Just days after Glen Wilson’s sacking, one of the most experienced football personality became manager of Exeter City. Cyril Spiers was a 60-year-old chief scout with Leicester City.
He had first began his career with Aston Villa with whom he remained for seven years before transferring to Tottenham Hotspur.
A leg injury virtually ended his career after taking his total of League appearances to 262. Following on from this, he became assistant manager to Major Frank Buckley whilst at Molineux, as well as having two spells as manager of Cardiff City and one each with Norwich City and Crystal palace.
Whilst at City, he was very keen to develop youngsters, thus he brought in Jack Edwards as trainer at Exeter. Edwards had been with him as an amateur at Cardiff City and later as a professional with Crystal Palace.
Unfortunately, Cyril Spiers parted company with the club on "amicable terms" after only nine months and during a spell when the weather had prevented play for the previous six weeks.
The press reported on the situation at the time.
"Who next and what next, for Exeter City? This, and a dozen other questions, are still unanswered. Included are the two biggest questions of all. Why ever did this happen, and what effect will it have on the already not-too-distinguished name of the City club? Cyril Spiers came to Exeter at a time when the football club was at one of its lowest ebbs. But the very last thing that he promised was instant success. Right from the start he emphasized that his was a policy for the future. It was a youth policy, which in time, and only in time, it would take Exeter City out of trouble.
TIMING OF THE MOVE
He started to build. He got a response from local youngsters that was impossible just 12 months ago. And his team of youngsters, the Exeter City Juniors, won their way through to the third round of the Youth Cup before losing to Plymouth Argyle Juniors, drawing admiration and praise from everyone. In dealing with the City first team Mr Spiers has instilled into the players a greater degree of fighting spirit, even when two or three goals down, than has been seen at St James's Park for years. He also devised one or two new tactical approaches, most notably the so-called 4-3-3 team formation, which puts an extra man in the defence and brings the extreme wingers back to deeper positions, the theory behind this being that the wingmen do not stand about on the touch-lines waiting for the ball to come to them, but move into a deeper position to involve themselves in the game to a much greater degree than hitherto, especially when the team is having to defend. And with the opposition pushing upfield to attack a quick breakaway from a deep position could bring a surprise goal. The finances, always the blackest side of the City's picture, were improving. Both the chairman and the vice-chairman publicly stressed that "the club was far from broke" and that the position was not nearly as black as it was painted. So there is just one inference to be drawn, which is that the board was not satisfied with the progress of the first team. They wanted success more quickly than Mr Spiers and the players seemed to be providing it. And if this is true, then they hired the wrong man in the first place because Mr Spiers had already told them that it would take longer, in fact much longer, than the six months that this season has so far travelled. Another point which is strange is the timing of the move, as the team has not played a game since the end of December. So why?"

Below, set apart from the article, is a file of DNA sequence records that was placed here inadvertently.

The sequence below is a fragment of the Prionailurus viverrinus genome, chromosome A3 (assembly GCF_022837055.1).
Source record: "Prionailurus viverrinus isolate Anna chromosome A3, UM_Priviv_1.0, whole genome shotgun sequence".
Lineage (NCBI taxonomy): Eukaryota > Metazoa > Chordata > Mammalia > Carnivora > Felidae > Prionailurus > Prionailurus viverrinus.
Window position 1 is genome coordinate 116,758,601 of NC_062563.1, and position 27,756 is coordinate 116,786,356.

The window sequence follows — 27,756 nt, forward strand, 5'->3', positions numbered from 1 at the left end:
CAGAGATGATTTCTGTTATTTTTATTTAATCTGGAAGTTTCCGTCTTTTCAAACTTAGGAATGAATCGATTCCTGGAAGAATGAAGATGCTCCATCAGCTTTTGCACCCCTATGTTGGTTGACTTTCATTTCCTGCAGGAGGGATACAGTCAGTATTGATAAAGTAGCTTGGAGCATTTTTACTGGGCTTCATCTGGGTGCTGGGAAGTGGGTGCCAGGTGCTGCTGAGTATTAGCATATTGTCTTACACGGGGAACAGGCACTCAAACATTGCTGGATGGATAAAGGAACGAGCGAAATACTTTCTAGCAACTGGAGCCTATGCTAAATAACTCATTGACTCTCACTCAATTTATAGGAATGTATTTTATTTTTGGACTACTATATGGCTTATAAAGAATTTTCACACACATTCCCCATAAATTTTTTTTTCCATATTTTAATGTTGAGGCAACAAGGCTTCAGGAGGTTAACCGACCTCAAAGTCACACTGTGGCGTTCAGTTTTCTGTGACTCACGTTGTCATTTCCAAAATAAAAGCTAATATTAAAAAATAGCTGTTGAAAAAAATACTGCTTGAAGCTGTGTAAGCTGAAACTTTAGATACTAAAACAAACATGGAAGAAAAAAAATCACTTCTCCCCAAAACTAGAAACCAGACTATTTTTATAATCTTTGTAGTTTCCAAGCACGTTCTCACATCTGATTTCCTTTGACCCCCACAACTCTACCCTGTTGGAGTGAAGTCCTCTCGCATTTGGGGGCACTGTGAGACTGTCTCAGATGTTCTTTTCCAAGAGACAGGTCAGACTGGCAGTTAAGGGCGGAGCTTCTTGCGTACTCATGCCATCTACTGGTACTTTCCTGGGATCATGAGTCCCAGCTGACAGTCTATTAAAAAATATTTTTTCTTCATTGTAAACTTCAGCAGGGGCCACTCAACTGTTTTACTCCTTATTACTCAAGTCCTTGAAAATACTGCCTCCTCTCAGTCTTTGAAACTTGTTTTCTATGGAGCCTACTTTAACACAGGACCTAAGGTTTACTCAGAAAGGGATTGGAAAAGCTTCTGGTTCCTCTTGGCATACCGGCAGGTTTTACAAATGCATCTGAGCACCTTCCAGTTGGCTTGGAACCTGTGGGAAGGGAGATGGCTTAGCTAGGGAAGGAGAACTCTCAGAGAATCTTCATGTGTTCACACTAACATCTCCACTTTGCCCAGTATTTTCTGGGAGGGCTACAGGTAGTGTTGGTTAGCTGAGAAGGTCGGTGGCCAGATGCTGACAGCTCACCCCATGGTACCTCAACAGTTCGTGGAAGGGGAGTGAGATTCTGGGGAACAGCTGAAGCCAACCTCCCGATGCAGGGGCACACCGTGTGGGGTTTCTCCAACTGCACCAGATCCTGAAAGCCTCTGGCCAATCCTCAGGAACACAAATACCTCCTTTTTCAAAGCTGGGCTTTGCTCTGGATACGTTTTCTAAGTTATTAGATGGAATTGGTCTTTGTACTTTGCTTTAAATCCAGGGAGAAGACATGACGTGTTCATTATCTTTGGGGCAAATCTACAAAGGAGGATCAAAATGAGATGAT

He immediately returned to Leicester City as their chief scout for the south of England.
Cyril Spiers to died on 21 May 1967